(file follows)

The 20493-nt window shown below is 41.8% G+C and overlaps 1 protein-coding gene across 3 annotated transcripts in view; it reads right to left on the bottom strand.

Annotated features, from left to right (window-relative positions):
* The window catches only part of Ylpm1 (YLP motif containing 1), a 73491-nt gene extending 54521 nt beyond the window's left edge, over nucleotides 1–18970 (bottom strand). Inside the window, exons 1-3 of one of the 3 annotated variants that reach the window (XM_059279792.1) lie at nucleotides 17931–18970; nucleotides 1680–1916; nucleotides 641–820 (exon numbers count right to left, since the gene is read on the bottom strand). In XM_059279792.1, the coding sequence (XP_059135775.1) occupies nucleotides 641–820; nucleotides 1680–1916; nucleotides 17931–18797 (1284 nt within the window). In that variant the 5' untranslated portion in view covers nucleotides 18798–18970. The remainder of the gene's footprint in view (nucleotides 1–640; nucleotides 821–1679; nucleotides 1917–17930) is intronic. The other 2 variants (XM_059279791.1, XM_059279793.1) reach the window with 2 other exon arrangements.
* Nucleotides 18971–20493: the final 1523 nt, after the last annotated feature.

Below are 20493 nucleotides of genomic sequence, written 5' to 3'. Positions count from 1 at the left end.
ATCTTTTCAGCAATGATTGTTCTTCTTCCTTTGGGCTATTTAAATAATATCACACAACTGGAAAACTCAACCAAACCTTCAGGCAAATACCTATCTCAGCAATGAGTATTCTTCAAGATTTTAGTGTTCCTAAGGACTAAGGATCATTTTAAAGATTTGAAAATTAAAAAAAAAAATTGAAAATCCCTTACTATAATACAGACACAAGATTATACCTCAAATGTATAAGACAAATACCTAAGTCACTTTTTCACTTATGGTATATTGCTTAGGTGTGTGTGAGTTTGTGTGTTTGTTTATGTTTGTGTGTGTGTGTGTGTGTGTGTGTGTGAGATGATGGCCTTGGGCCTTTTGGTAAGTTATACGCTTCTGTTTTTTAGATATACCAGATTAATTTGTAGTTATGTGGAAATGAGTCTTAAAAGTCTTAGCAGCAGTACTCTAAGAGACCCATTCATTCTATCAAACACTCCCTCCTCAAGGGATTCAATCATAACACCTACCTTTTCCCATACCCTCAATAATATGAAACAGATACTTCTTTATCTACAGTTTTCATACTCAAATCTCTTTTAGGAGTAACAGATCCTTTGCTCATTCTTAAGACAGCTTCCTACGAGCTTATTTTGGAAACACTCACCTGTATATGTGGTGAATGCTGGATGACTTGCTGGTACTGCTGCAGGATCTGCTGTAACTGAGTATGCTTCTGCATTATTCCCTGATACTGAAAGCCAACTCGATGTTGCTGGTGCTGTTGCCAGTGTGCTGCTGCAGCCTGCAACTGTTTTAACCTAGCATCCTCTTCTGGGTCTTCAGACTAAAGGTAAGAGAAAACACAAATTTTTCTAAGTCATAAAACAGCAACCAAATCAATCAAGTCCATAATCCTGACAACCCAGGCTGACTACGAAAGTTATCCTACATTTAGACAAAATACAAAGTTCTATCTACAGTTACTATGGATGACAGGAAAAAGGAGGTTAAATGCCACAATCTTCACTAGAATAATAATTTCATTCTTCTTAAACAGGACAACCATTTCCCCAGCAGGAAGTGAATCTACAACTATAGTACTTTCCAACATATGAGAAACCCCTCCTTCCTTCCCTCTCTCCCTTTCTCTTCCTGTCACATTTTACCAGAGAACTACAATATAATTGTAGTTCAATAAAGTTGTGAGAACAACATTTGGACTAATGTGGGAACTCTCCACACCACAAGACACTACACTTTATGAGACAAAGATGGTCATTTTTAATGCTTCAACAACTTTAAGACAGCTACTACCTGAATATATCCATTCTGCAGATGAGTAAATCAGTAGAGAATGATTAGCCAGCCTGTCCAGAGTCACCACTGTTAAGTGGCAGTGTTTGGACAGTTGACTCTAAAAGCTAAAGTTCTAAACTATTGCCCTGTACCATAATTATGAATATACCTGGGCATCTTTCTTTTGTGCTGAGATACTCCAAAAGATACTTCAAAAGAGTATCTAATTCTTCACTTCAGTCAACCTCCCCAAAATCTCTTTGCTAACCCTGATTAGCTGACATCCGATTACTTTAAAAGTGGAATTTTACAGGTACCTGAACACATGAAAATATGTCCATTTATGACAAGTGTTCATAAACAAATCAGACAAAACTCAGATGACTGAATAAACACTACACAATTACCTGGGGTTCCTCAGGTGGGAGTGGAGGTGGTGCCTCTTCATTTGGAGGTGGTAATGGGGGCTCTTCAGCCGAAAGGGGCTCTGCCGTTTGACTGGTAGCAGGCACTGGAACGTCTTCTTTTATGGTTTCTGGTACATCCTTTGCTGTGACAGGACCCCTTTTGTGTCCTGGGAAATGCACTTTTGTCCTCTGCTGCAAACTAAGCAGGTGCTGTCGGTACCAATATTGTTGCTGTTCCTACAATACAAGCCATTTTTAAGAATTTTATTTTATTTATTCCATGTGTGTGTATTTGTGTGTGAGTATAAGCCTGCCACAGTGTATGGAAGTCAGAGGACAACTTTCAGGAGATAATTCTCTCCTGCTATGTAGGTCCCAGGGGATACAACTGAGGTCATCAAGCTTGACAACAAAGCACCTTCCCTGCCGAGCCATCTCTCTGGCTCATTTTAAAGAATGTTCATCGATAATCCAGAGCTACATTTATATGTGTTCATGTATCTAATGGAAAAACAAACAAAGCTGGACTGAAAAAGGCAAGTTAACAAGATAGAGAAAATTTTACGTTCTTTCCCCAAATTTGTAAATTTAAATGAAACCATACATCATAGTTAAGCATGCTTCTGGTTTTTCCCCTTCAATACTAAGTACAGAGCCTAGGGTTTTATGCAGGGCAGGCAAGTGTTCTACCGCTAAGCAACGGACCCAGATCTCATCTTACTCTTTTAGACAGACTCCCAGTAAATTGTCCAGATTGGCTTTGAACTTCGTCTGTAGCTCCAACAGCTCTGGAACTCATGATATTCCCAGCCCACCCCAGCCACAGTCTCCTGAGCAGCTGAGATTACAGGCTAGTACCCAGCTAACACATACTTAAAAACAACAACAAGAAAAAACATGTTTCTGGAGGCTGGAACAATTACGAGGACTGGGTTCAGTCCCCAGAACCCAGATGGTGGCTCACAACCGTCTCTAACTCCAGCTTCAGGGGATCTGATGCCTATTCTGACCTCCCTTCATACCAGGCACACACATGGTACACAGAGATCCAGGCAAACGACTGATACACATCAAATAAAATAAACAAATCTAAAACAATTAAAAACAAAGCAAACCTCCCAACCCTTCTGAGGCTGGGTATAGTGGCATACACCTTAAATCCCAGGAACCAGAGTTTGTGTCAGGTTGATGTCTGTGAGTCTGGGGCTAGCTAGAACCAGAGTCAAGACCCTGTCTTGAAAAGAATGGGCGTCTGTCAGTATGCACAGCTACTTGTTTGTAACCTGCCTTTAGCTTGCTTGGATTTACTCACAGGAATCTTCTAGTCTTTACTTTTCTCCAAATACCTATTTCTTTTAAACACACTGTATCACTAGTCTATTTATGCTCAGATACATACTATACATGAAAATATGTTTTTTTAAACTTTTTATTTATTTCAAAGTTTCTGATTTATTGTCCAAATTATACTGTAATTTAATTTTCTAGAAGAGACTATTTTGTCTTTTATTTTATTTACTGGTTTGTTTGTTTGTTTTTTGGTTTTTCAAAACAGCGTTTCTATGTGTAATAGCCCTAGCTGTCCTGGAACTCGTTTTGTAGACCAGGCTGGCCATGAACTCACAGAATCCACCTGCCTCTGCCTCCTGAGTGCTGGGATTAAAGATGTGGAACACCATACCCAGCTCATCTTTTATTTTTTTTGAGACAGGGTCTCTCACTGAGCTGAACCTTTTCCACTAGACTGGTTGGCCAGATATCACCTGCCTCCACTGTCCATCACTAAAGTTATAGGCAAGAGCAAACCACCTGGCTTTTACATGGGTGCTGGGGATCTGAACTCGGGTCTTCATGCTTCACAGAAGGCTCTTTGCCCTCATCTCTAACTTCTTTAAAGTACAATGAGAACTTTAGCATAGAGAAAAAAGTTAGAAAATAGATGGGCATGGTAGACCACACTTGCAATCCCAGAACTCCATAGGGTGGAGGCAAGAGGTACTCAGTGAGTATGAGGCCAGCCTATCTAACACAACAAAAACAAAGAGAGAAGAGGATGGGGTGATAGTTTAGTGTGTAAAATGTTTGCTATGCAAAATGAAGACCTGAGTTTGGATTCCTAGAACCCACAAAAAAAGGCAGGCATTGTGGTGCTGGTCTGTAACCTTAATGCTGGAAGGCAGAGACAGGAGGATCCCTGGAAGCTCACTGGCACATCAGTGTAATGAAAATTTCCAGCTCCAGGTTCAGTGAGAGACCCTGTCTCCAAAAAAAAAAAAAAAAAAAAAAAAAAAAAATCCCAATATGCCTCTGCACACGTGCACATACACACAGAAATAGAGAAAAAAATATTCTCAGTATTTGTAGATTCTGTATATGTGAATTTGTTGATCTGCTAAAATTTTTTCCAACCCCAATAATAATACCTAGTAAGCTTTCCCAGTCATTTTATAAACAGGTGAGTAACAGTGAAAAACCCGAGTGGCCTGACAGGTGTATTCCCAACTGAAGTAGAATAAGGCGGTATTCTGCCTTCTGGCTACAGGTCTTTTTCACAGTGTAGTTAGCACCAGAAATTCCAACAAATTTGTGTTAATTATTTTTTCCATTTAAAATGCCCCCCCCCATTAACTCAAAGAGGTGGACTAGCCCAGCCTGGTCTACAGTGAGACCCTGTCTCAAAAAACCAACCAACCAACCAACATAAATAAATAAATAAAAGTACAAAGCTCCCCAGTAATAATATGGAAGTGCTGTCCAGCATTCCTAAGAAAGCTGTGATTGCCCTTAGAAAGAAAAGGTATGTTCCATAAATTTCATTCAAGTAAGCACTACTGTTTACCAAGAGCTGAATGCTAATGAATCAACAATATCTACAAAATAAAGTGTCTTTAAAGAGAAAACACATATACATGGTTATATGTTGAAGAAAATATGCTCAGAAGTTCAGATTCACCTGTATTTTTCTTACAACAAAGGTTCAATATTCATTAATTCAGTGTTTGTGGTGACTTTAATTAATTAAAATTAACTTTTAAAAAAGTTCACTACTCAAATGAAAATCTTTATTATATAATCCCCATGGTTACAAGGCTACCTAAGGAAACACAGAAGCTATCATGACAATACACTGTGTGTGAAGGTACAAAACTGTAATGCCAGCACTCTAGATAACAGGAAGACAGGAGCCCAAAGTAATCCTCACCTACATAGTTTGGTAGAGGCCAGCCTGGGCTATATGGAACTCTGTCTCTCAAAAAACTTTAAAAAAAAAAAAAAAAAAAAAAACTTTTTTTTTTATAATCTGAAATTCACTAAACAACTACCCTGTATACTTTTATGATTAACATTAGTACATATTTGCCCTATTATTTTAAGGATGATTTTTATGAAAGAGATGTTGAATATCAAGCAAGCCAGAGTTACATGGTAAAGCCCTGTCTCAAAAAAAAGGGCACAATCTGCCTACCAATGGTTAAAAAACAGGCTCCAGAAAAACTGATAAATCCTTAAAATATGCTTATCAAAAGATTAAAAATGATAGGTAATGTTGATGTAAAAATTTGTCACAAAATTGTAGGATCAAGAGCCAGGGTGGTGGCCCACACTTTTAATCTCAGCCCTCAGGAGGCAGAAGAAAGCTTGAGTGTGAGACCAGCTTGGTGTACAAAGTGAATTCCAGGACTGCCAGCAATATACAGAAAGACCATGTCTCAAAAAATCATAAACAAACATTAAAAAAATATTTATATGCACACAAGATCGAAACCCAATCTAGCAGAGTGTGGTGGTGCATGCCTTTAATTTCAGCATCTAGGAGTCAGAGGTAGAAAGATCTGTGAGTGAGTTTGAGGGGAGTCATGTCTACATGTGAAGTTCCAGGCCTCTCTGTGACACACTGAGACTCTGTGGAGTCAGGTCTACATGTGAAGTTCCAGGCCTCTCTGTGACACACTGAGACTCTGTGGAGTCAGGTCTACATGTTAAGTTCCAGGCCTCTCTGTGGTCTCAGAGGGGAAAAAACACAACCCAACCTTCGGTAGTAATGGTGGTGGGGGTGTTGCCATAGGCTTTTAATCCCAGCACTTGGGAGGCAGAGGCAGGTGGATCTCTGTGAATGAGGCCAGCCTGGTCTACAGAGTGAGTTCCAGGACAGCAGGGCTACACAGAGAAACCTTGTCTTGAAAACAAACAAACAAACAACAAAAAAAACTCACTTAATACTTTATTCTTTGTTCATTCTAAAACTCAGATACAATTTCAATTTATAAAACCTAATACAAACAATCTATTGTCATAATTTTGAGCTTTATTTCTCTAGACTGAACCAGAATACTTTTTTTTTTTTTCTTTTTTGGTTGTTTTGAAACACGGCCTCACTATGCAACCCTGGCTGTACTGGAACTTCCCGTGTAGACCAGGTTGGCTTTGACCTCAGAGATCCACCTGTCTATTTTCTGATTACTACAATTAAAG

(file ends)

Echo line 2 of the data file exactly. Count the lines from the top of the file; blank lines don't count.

Annotated features, from left to right (window-relative positions):